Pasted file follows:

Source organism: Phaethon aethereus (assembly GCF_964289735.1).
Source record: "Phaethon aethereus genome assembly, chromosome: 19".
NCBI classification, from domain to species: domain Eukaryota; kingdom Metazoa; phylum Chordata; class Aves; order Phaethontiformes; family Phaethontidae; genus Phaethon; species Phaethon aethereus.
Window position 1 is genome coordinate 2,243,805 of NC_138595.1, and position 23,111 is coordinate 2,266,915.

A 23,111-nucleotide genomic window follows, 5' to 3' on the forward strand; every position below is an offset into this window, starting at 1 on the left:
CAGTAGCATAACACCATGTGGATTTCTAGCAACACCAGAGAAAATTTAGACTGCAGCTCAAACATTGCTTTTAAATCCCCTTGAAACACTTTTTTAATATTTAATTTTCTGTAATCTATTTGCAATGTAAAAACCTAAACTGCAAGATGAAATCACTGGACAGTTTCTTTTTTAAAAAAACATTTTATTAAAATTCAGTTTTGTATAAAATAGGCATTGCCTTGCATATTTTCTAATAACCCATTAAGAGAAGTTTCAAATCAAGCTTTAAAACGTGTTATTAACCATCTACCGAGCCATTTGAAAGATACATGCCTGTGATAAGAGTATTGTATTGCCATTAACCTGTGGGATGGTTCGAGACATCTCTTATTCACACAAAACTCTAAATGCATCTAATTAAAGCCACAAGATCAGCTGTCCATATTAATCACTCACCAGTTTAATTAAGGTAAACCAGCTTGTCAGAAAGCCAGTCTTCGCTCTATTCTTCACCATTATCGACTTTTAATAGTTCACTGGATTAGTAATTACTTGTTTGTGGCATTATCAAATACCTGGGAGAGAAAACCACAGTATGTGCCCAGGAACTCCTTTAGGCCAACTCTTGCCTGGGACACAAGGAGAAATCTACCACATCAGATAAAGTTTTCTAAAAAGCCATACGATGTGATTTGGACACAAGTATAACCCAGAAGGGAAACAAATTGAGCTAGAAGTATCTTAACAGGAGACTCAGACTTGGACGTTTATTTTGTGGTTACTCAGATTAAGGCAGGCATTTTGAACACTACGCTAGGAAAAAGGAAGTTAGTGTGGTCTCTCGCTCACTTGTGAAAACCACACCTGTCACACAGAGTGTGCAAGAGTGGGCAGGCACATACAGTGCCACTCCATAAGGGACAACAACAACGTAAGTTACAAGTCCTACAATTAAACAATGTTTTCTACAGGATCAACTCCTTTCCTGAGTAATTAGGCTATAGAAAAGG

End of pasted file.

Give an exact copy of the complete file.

Source organism: Phaethon aethereus (assembly GCF_964289735.1).
Source record: "Phaethon aethereus genome assembly, chromosome: 19".
NCBI classification, from domain to species: domain Eukaryota; kingdom Metazoa; phylum Chordata; class Aves; order Phaethontiformes; family Phaethontidae; genus Phaethon; species Phaethon aethereus.
Window position 1 is genome coordinate 2,243,805 of NC_138595.1, and position 23,111 is coordinate 2,266,915.

A 23,111-nucleotide genomic window follows, 5' to 3' on the forward strand; every position below is an offset into this window, starting at 1 on the left:
CAGTAGCATAACACCATGTGGATTTCTAGCAACACCAGAGAAAATTTAGACTGCAGCTCAAACATTGCTTTTAAATCCCCTTGAAACACTTTTTTAATATTTAATTTTCTGTAATCTATTTGCAATGTAAAAACCTAAACTGCAAGATGAAATCACTGGACAGTTTCTTTTTTAAAAAAACATTTTATTAAAATTCAGTTTTGTATAAAATAGGCATTGCCTTGCATATTTTCTAATAACCCATTAAGAGAAGTTTCAAATCAAGCTTTAAAACGTGTTATTAACCATCTACCGAGCCATTTGAAAGATACATGCCTGTGATAAGAGTATTGTATTGCCATTAACCTGTGGGATGGTTCGAGACATCTCTTATTCACACAAAACTCTAAATGCATCTAATTAAAGCCACAAGATCAGCTGTCCATATTAATCACTCACCAGTTTAATTAAGGTAAACCAGCTTGTCAGAAAGCCAGTCTTCGCTCTATTCTTCACCATTATCGACTTTTAATAGTTCACTGGATTAGTAATTACTTGTTTGTGGCATTATCAAATACCTGGGAGAGAAAACCACAGTATGTGCCCAGGAACTCCTTTAGGCCAACTCTTGCCTGGGACACAAGGAGAAATCTACCACATCAGATAAAGTTTTCTAAAAAGCCATACGATGTGATTTGGACACAAGTATAACCCAGAAGGGAAACAAATTGAGCTAGAAGTATCTTAACAGGAGACTCAGACTTGGACGTTTATTTTGTGGTTACTCAGATTAAGGCAGGCATTTTGAACACTACGCTAGGAAAAAGGAAGTTAGTGTGGTCTCTCGCTCACTTGTGAAAACCACACCTGTCACACAGAGTGTGCAAGAGTGGGCAGGCACATACAGTGCCACTCCATAAGGGACAACAACAACGTAAGTTACAAGTCCTACAATTAAACAATGTTTTCTACAGGATCAACTCCTTTCCTGAGTAATTAGGCTATAGAAAAGG